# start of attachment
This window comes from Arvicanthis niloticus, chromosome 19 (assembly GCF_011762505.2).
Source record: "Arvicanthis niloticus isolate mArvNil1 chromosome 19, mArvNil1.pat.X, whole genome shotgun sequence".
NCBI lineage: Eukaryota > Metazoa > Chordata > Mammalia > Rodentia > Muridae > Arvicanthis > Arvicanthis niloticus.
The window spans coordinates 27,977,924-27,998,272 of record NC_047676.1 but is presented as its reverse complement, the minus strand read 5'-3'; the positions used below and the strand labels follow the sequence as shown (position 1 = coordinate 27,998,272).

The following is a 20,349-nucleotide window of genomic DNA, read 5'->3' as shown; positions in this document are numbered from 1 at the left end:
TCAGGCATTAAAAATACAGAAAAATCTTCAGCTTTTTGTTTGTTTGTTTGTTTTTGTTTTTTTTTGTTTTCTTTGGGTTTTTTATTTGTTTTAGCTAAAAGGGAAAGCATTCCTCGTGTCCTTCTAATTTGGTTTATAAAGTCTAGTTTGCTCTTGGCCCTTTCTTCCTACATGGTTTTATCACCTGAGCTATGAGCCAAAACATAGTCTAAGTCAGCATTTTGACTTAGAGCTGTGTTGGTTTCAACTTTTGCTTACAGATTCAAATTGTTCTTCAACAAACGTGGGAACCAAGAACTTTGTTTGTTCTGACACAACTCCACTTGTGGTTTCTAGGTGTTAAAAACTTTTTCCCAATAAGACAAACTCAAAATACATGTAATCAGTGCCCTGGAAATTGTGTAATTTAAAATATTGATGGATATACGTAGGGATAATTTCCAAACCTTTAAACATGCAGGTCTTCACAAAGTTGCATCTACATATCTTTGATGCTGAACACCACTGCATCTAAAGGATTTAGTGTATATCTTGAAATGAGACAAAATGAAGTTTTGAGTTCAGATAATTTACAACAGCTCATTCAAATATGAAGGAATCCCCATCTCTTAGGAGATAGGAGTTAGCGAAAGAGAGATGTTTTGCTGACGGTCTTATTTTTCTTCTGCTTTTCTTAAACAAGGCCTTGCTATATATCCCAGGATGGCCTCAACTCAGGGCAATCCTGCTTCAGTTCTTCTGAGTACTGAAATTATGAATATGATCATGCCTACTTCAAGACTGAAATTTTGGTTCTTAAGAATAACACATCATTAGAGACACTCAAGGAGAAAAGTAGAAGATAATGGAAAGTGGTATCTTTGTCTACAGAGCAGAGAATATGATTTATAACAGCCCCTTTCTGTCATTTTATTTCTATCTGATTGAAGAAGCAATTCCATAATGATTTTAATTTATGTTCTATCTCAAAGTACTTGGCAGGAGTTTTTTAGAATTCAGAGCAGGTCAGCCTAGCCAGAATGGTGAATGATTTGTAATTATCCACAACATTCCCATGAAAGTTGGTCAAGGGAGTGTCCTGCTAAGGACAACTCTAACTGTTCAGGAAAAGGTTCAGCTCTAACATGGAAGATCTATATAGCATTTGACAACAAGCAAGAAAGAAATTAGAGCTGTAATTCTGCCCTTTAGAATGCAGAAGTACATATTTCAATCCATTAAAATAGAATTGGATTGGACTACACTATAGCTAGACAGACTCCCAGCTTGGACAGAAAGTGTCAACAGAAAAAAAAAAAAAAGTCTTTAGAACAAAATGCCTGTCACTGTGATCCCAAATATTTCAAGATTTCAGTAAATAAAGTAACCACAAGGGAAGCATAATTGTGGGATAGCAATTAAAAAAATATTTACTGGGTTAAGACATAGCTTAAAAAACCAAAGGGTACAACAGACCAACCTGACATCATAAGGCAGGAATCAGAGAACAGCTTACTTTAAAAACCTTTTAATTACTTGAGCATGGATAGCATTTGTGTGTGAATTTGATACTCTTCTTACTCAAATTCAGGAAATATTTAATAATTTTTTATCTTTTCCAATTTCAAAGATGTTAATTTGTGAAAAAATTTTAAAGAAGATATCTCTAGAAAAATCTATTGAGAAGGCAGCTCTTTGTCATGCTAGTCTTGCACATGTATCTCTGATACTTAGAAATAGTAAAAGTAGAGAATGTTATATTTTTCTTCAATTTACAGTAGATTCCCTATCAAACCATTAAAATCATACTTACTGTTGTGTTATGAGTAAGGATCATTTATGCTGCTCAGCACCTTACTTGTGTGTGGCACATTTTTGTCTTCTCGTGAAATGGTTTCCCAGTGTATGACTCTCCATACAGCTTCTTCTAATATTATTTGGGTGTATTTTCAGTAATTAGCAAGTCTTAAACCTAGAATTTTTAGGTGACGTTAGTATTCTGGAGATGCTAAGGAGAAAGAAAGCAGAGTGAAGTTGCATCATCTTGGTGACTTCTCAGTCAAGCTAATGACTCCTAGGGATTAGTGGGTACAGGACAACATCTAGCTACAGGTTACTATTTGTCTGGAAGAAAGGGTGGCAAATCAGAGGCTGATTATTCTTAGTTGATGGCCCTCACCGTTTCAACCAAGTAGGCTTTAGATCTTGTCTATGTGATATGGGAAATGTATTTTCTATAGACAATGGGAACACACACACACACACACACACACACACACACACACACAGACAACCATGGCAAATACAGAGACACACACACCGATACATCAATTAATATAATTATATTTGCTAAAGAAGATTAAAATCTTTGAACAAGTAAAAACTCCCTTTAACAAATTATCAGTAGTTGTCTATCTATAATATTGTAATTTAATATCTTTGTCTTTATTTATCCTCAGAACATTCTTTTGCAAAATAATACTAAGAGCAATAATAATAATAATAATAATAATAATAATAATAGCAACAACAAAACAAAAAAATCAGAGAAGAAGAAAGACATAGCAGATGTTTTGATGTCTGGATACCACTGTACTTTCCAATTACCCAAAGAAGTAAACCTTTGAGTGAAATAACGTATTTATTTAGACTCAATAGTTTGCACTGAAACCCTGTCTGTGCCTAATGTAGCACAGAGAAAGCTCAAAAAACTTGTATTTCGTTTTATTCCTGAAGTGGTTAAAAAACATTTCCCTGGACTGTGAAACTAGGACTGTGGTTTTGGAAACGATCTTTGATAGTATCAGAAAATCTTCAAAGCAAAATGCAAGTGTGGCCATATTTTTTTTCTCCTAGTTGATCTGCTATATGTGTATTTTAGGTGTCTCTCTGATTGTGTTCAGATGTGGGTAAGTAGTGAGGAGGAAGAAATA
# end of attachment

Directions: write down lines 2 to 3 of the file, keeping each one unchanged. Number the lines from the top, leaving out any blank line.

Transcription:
Source record: "Arvicanthis niloticus isolate mArvNil1 chromosome 19, mArvNil1.pat.X, whole genome shotgun sequence".
NCBI lineage: Eukaryota > Metazoa > Chordata > Mammalia > Rodentia > Muridae > Arvicanthis > Arvicanthis niloticus.